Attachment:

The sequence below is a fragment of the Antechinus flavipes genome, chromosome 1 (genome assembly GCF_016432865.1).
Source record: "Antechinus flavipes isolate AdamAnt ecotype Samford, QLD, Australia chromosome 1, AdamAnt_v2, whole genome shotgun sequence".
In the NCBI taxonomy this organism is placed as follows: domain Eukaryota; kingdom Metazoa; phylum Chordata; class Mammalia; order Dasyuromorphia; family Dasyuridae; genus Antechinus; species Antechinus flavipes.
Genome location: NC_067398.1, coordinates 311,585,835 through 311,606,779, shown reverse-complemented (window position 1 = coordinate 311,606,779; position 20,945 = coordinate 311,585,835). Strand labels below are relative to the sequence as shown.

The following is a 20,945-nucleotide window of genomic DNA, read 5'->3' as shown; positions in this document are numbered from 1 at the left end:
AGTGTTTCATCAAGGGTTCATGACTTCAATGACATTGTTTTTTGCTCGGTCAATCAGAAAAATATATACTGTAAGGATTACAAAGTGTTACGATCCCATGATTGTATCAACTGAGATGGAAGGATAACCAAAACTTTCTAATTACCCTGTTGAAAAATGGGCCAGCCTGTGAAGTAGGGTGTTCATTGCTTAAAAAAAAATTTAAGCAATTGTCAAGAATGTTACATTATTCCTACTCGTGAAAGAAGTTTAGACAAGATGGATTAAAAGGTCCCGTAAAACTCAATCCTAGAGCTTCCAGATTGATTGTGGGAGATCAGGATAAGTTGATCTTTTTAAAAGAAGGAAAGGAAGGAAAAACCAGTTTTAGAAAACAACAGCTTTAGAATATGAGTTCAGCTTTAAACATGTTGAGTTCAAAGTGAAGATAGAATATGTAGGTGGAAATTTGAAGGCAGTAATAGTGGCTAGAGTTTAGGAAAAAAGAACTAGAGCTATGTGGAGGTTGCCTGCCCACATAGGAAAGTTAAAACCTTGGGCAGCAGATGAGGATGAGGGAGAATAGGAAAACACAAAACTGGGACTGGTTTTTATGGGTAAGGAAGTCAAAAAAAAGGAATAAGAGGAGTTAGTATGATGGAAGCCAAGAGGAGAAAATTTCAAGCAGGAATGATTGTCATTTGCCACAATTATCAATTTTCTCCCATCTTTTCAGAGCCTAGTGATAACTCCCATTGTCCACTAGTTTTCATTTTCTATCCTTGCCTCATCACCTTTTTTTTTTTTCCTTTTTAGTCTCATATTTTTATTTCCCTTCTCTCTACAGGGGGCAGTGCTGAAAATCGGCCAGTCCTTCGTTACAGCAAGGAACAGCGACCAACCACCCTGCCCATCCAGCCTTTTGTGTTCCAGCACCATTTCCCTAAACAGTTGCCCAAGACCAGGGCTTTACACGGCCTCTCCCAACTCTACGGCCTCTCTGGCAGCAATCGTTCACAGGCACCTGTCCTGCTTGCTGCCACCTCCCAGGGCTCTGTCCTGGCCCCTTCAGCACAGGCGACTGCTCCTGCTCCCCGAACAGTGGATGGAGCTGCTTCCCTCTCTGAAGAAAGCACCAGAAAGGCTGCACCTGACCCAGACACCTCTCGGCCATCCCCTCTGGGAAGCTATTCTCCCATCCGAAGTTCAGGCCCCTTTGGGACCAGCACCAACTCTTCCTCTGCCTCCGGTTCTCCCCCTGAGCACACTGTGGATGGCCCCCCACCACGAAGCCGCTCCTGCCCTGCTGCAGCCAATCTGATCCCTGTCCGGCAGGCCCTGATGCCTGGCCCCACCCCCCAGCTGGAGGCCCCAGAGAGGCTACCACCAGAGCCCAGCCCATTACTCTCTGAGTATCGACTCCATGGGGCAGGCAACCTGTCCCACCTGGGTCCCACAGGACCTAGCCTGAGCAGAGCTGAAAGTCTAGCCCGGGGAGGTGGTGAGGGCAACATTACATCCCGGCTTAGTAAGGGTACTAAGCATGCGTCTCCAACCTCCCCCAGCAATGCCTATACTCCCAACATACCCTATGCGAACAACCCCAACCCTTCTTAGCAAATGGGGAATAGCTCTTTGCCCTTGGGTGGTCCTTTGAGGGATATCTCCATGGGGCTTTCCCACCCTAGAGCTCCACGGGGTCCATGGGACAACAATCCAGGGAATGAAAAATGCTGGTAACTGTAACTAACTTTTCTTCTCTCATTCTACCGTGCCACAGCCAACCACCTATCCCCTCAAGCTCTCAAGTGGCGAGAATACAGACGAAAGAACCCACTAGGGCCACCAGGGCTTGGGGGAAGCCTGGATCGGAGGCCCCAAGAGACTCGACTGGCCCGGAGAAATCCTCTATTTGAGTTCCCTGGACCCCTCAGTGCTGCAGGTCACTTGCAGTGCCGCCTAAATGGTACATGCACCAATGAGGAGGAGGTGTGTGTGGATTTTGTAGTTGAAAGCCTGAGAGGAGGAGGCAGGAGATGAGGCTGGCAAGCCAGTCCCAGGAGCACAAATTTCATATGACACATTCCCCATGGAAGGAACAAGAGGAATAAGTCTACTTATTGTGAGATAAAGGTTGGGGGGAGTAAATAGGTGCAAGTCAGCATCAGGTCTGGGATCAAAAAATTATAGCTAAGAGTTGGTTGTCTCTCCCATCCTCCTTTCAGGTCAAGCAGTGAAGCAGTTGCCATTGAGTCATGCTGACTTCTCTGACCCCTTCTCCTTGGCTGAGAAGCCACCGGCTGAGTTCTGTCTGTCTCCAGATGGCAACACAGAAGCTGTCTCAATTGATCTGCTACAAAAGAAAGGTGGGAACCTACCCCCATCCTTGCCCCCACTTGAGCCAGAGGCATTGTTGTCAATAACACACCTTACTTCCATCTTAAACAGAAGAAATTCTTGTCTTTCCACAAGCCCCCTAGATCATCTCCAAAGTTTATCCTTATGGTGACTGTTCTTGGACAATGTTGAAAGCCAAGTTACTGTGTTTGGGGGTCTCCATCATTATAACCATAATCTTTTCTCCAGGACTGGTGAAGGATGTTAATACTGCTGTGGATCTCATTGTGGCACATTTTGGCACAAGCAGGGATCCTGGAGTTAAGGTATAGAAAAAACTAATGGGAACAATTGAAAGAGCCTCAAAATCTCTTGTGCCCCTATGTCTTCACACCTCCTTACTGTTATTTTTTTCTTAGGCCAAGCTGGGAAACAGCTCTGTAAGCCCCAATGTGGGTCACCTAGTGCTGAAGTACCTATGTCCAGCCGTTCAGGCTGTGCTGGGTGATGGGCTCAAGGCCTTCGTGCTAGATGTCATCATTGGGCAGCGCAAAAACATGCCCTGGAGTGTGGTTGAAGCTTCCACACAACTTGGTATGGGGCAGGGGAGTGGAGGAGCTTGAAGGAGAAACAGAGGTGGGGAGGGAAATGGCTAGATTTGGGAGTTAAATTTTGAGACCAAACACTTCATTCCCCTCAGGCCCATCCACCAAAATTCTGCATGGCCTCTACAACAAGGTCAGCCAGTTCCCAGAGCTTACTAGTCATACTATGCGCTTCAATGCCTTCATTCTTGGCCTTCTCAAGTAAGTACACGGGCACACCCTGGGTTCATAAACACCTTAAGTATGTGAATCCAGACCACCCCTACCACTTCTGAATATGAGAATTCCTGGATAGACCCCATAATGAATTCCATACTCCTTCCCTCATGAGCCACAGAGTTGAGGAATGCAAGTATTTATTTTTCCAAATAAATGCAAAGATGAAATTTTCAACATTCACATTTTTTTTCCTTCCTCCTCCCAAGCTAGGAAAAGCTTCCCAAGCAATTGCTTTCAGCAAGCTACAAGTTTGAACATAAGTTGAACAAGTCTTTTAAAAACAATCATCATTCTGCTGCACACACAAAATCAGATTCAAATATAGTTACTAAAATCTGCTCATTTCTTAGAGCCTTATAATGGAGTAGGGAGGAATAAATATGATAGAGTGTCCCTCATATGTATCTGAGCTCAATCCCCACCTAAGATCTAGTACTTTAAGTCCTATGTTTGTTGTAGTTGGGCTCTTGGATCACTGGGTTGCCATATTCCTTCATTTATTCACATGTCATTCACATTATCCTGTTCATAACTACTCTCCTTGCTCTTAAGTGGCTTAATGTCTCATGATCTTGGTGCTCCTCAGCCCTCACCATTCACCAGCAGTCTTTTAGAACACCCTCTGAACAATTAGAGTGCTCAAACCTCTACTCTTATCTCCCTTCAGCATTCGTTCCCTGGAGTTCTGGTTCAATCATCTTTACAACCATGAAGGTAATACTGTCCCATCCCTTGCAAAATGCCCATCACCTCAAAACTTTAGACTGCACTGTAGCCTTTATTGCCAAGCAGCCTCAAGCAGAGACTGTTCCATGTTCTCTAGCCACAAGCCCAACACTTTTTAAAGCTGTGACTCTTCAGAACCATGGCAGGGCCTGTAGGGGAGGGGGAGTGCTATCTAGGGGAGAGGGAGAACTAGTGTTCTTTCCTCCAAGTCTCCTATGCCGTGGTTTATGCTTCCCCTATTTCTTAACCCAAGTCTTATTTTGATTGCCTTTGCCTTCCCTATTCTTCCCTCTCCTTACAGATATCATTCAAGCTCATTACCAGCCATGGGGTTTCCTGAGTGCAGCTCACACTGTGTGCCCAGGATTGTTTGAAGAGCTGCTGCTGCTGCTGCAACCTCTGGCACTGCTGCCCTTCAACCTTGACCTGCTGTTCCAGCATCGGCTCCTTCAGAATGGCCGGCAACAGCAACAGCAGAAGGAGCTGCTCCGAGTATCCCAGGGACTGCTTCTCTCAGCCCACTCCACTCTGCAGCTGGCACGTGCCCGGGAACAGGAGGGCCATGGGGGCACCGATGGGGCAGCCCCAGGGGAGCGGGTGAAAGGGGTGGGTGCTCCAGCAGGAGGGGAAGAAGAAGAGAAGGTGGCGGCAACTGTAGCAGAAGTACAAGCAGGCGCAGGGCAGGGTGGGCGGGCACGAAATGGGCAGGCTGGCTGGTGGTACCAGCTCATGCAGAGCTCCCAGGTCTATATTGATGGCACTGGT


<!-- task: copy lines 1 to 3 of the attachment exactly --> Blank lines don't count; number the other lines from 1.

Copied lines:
The sequence below is a fragment of the Antechinus flavipes genome, chromosome 1 (genome assembly GCF_016432865.1).
Source record: "Antechinus flavipes isolate AdamAnt ecotype Samford, QLD, Australia chromosome 1, AdamAnt_v2, whole genome shotgun sequence".
In the NCBI taxonomy this organism is placed as follows: domain Eukaryota; kingdom Metazoa; phylum Chordata; class Mammalia; order Dasyuromorphia; family Dasyuridae; genus Antechinus; species Antechinus flavipes.